Gender and the Modern Research University: The Admission of Women to German Higher Education, 1865-1914

Naslovnica
Stanford University Press, 2003 - Broj stranica: 297
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In the 1890s, German feminists fighting for female higher education envied American women their small colleges. Yet by 1910, German women could study at any German university, a level of educational access not reached by American women until the 1960s. This book investigates this development as well as the cultural significance of the tremendous debate generated by aspiring female students.

Central to Mazón's analysis is the concept of academic citizenship, a complex discourse permeating German student life. Shaped by this ideal, the student years were a crucial stage in the formation of masculine identity in the educated middle class, and a female student was unthinkable. Only by emphasizing the need for female gynecologists and teachers did the women's movement carve out a niche for academic women.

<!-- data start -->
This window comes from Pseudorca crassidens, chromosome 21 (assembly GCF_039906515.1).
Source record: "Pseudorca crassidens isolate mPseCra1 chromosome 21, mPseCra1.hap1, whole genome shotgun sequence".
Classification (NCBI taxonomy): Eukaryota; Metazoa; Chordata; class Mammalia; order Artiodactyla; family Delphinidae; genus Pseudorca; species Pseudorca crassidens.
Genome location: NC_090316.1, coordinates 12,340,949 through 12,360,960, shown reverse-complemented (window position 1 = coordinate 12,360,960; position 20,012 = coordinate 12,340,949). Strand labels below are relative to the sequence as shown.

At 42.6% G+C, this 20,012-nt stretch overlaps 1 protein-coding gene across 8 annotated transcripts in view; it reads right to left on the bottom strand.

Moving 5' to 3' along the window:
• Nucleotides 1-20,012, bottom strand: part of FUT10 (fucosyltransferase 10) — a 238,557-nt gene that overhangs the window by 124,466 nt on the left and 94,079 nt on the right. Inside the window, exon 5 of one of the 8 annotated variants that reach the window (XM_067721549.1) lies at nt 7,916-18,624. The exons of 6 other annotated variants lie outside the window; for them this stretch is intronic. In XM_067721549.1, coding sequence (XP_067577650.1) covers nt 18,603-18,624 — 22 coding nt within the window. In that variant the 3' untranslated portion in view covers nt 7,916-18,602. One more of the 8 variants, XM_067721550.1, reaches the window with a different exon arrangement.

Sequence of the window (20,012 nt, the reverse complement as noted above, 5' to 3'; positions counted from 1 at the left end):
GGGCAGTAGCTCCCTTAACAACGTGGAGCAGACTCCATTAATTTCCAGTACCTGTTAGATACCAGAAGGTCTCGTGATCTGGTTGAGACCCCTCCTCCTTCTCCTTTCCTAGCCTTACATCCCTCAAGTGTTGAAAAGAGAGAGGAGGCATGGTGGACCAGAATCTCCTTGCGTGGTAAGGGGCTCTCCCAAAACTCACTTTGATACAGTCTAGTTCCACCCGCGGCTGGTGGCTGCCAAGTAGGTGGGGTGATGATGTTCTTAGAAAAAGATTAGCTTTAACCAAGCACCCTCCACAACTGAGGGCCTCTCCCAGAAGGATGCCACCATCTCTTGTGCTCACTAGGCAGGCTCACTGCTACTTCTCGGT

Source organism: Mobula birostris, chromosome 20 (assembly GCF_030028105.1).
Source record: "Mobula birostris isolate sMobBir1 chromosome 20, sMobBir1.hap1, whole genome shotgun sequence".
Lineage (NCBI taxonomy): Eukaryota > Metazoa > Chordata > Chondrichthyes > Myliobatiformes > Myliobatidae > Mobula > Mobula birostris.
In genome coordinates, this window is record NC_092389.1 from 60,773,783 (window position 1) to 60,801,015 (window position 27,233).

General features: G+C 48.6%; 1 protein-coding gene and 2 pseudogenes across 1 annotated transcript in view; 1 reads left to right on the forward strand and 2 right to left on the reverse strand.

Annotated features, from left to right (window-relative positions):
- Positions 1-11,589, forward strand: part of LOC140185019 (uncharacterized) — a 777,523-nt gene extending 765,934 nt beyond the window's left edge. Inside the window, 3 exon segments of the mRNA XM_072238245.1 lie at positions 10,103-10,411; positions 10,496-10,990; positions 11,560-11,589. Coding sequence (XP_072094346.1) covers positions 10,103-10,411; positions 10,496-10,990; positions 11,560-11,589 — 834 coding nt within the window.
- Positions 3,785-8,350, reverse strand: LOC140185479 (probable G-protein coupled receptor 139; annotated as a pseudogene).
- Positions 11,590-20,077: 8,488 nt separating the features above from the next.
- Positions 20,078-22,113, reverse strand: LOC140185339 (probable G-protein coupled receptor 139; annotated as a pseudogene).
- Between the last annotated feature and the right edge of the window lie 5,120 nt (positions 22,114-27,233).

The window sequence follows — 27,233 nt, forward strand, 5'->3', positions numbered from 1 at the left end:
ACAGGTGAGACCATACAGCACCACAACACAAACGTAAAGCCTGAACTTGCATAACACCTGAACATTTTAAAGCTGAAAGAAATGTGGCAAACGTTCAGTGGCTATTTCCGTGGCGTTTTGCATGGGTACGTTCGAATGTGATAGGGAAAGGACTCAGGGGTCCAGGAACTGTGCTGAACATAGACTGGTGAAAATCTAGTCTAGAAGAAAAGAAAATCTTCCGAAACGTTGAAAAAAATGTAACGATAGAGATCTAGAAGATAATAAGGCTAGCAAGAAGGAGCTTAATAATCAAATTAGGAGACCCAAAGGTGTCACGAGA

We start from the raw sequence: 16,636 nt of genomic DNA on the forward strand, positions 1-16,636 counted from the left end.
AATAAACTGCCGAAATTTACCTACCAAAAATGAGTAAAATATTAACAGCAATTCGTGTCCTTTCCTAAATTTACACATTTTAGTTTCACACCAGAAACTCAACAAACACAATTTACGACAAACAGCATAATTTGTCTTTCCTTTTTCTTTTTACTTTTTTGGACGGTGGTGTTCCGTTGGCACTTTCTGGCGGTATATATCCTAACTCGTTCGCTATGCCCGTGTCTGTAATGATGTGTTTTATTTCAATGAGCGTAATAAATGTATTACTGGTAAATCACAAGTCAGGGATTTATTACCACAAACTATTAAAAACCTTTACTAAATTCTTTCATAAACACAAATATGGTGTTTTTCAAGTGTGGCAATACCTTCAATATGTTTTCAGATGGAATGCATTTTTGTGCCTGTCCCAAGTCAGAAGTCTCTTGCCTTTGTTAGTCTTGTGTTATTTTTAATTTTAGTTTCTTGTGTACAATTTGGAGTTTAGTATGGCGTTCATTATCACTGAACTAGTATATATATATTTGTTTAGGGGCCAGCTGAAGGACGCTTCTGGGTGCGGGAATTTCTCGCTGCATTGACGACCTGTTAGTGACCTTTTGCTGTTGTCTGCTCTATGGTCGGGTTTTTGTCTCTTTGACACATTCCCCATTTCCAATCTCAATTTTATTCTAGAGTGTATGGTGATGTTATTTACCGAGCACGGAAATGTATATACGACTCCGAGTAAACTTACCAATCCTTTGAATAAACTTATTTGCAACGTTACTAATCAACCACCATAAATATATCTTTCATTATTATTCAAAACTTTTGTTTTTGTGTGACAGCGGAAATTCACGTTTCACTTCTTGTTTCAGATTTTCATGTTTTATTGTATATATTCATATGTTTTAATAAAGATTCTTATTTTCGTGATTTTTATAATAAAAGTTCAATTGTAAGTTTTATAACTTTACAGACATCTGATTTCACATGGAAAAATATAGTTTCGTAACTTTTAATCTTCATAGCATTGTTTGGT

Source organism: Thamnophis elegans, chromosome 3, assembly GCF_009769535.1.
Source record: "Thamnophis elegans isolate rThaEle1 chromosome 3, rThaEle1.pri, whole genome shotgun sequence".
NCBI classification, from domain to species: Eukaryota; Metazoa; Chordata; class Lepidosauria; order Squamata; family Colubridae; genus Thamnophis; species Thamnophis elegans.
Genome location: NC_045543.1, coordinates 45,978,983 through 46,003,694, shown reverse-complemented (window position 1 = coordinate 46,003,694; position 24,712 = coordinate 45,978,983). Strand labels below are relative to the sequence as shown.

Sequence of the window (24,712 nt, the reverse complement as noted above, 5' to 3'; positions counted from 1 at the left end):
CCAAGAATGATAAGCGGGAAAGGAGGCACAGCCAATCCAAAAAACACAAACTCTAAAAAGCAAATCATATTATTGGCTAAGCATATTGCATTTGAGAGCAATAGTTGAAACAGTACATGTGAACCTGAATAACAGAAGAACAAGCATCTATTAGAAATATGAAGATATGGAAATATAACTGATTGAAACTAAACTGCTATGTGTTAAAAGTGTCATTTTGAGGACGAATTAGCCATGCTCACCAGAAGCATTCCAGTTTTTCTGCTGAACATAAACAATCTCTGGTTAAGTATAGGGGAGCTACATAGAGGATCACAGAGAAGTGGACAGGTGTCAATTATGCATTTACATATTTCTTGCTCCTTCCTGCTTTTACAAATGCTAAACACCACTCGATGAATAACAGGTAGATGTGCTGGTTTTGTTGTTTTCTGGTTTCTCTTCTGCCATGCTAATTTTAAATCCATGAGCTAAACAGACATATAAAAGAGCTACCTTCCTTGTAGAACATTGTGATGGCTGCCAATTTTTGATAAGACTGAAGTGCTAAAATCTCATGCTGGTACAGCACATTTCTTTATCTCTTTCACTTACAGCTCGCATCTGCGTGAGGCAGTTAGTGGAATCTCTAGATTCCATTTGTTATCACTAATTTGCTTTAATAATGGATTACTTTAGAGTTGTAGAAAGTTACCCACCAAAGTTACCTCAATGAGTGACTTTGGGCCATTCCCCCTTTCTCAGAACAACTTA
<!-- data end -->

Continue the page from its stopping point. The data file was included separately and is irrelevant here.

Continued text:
Because the nineteenth-century German university was the model for the modern research university, the controversy resonates with contemporary American debates surrounding multiculturalism and higher education.

 

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Sadržaj

World of Learning
19
What Will Become of Our Daughters? The Womens
50
The Debate
85
The Regulation of
115
Literary Images of the First Female
152
A Student Who Cant Get Drunk? Women Students
176
Conclusion
213
Notes 227
231
Selected Bibliography
271
Index of Names of Persons 289
289
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O autoru (2003)

Patricia Mazon is Assistant Professor of History at the State University of New York at Buffalo."

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